Stephen King's The Stand is one of the most thought-provoking seminal dystopian works of the 20th century and becoming far more relevant within the current era of the pandemic. One of the tallest tasks for production designer Aaron Haye was adapting the author's work, which was originally set in the 1970s to audiences 50 years later in the CBS All Access limited series of the same name. The project afforded him a rare opportunity to work in television with his predominant body of work in film, gaining a wealth of experience since he started on George Lucas' Star Wars: A New Hope (Special Edition) in 1997. I spoke to Haye about the extensive planning to bring Josh Boone's adaptation to life.
"We had to do nine hours of material," Haye said. "It's like making 4-5 films back-to-back. That was a different kind of experience with the number of sets. I think we were up to 230 sets on locations." The designer recalled starting around January 2019 and putting in the long hours. "We spent several months researching, planning, conceptualizing, and budgeting," he continued. "Then the show went down about a month, then we got back up and running in May. Once we fully got started in May, we had until September. We had about six months of prep. Once we started, it was non-stop. Design, build, and scout."
How COVID Stalled Production of The Stand
The variety of sets built captured the worlds of Boulder, Colorado, and Las Vegas capturing simpler suburban neighborhoods getting more complex as they ventured into the casino setting. "The casino for Vegas was pretty crazy," he said. "We had to build an extensive set: the interior, exterior and penthouse suite. Some of what you'll see in episodes 7 and 8 was made with giant chasms and missile silos." For the most part, production was smooth sailing until studios suspended filming due to the COVID pandemic. "We were shut down with three days left," Haye recalled. "We shot 120 days in Vancouver and British Columbia. We shot three days additionally in Las Vegas. When we text scouted in March and California issued the order, production shut down. We realized it was much more serious than we realized. We had to come back several months later with COVID protocols to pick up those few days we missed." He said production made the most of the time away from the set. "We went into post-production. We had 98 percent of the show in the can. It was the matter of editing and visual effects to put in."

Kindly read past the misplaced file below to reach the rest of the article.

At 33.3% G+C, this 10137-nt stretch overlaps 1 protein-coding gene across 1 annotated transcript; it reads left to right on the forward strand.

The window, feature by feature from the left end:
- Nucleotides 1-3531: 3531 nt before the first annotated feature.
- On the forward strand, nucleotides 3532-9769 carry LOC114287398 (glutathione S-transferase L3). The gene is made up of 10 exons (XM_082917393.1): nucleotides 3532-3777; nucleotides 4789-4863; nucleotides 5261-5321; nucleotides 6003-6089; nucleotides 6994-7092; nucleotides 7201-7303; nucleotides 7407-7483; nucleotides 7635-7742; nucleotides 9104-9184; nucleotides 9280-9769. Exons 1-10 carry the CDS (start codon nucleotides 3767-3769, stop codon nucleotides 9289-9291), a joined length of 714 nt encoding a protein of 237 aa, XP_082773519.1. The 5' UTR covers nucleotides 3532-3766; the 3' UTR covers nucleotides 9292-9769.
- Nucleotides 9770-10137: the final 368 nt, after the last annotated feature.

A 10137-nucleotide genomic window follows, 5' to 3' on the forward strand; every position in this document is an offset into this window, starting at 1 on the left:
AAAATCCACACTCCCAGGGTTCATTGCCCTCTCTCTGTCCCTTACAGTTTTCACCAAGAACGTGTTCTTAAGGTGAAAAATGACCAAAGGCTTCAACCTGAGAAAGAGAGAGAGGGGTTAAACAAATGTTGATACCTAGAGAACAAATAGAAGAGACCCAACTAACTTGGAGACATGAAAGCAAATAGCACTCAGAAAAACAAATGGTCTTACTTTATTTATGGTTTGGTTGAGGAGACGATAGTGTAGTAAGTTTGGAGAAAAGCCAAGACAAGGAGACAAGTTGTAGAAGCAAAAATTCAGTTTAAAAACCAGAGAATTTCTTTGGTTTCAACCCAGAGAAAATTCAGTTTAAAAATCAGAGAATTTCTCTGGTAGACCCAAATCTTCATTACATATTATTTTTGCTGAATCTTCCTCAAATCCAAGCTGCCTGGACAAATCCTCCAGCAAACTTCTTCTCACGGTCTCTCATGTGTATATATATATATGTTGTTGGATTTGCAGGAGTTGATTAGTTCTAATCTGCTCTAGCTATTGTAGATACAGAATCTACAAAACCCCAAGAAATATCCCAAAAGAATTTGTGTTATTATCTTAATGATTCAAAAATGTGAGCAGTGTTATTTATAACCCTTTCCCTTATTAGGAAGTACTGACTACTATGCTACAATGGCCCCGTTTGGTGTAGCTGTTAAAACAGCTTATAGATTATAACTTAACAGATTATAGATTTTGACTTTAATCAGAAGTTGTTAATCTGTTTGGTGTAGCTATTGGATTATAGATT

When it came to inspiration, Haye said he wanted to start fresh and steer away from the 1994 TV miniseries adaptation to offer their own original take. "There was a lot to bring it to contemporary time," he said. "It didn't make a whole lot of sense to make it to a period. It felt more poignant and timely, unfortunately, as a contemporary story. We updated everything. There's still a bit of lingering, a little bit of the 70s in places and in characters and things like that. The writers and showrunners did a good job taking things into the present day. Before smartphones, the world shutting down meant something different then." He also noted King was also actively involved in the production, even writing the finale himself. New episodes of The Stand, which stars James Marsden, Amber Heard, Whoopi Goldberg, Alexander Skarsgård, Odessa Young, Owen Teague, and Jovan Odepo, stream Thursdays on CBS All Access.